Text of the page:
Originally from Michigan, USA, journalist and creative writer Noah Abbott has been studying at Falmouth University and is currently in his third year. During his time in Cornwall, Noah looked to explore the folklore, stories and mythology rich in this ancient county and discover why it was such an inspiration to writers….
As I trekked to Flushing on a blustery October day along a coastal footpath, passing by an anchored armada of rafts and boats, I was listening to Stephen Fry’s book: Heroes, a lively collection of Greek hero myths, when I realised, I didn’t know any Cornish myths.
It seems like innocent ignorance, but I came to Cornwall to learn, to study, to understand a new culture, and most importantly, to be influenced by that. Cornwall has a lot to offer and during this ‘Dark Age’ of lockdowns, social upheaval and political turbulence, and it is a shame their stories are being isolated and ignored from the wider world.
Inspired by this ignorance, I wanted to investigate the place I’ve come to call home. This inspiration is rooted in telling untold stories, in a desire to learn more about other’s past, history, the places they come from, those they grew up in, and in the connection between humans across sprawling seas and vast continents. To be frank, I’m a wannabe-novelist, American incomer at a time when Cornwall is facing overdevelopment and surges of tourism, so I asked people invested in preserving Cornish culture and nature about what Cornwall can offer writers of all sorts.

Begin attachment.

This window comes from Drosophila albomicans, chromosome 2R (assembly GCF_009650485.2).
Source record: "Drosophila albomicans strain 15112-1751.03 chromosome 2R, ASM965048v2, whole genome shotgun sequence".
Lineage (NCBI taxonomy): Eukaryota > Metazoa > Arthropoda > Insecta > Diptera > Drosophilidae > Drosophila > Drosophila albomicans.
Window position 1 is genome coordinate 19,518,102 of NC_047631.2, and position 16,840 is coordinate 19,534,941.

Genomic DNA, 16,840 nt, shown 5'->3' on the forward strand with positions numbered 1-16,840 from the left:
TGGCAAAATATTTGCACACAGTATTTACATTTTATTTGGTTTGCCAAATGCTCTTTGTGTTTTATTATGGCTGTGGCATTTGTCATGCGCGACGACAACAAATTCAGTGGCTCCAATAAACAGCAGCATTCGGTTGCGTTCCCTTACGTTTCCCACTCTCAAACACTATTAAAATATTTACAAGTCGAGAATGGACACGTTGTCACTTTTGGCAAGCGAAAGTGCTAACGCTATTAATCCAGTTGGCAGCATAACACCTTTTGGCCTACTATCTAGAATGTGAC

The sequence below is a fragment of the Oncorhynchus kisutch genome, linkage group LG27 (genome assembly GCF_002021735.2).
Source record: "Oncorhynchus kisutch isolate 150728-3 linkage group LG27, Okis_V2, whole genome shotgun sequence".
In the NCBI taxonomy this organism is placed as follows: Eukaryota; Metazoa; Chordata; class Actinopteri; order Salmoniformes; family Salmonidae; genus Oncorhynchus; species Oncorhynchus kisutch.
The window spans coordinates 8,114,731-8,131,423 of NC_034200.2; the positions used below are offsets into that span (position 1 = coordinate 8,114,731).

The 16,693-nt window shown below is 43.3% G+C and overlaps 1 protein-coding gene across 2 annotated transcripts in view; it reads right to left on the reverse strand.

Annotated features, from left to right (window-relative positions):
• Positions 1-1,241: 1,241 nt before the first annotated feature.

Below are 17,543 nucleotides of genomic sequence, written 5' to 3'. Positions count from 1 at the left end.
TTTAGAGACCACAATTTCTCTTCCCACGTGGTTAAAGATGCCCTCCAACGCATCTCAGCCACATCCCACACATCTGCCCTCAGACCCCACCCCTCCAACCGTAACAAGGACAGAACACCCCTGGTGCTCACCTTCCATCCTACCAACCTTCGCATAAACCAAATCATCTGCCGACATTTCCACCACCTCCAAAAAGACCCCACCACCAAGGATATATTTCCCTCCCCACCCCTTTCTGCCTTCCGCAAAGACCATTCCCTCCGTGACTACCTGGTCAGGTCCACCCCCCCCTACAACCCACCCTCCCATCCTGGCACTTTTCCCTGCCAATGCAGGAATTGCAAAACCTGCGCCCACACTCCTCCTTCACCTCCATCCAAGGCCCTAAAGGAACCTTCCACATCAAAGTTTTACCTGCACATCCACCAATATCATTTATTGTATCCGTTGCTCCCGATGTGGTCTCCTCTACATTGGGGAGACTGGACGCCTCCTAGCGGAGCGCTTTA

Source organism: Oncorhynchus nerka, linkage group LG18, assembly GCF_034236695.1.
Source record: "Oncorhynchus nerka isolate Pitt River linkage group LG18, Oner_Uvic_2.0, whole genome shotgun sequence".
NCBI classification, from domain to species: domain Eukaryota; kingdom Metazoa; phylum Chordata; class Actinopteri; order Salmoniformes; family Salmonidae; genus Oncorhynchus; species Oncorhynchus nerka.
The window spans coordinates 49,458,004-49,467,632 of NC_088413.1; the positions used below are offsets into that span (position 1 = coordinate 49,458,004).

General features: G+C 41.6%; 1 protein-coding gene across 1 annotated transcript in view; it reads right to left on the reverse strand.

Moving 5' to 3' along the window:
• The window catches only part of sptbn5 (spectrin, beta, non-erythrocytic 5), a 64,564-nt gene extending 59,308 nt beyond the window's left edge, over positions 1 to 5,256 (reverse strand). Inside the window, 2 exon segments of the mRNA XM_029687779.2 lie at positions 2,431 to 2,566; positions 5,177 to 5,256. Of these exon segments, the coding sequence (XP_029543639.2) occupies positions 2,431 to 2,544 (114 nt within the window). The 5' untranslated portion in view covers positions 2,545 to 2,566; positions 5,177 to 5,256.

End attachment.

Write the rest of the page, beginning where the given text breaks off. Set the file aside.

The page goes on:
“Cornwall offers space– space to write, space to think.” That is Wyl Menmuir, a Booker-nominated novelist and short story writer. He found himself moving to Cornwall so his kids could grow up close to nature. “My first novel, The Many, was inspired by Cornish villages.” Little parishes, soggy footpaths and roughly cobbled highstreets may not seem like mighty motivators for many young authors, but getting to know these places in detail is like unravelling a ball of yarn.
“I can look out my window and see stories. History is all around us,” says Lesley Trotter, the Vice Chair of the Cornish Association of Local Historians. With a background in journalism and a career as a local and family historian, Lesley poured all her knowledge, research and skill into writing The Married Widows of Cornwall, a book about the wives left behind during the 19th century Cornish Diaspora. “There’s a mine of stories in local history,” Lesley continues. Every writer can learn from Lesley’s views. Since speaking to her, I walk through Falmouth and Penryn with a new lens.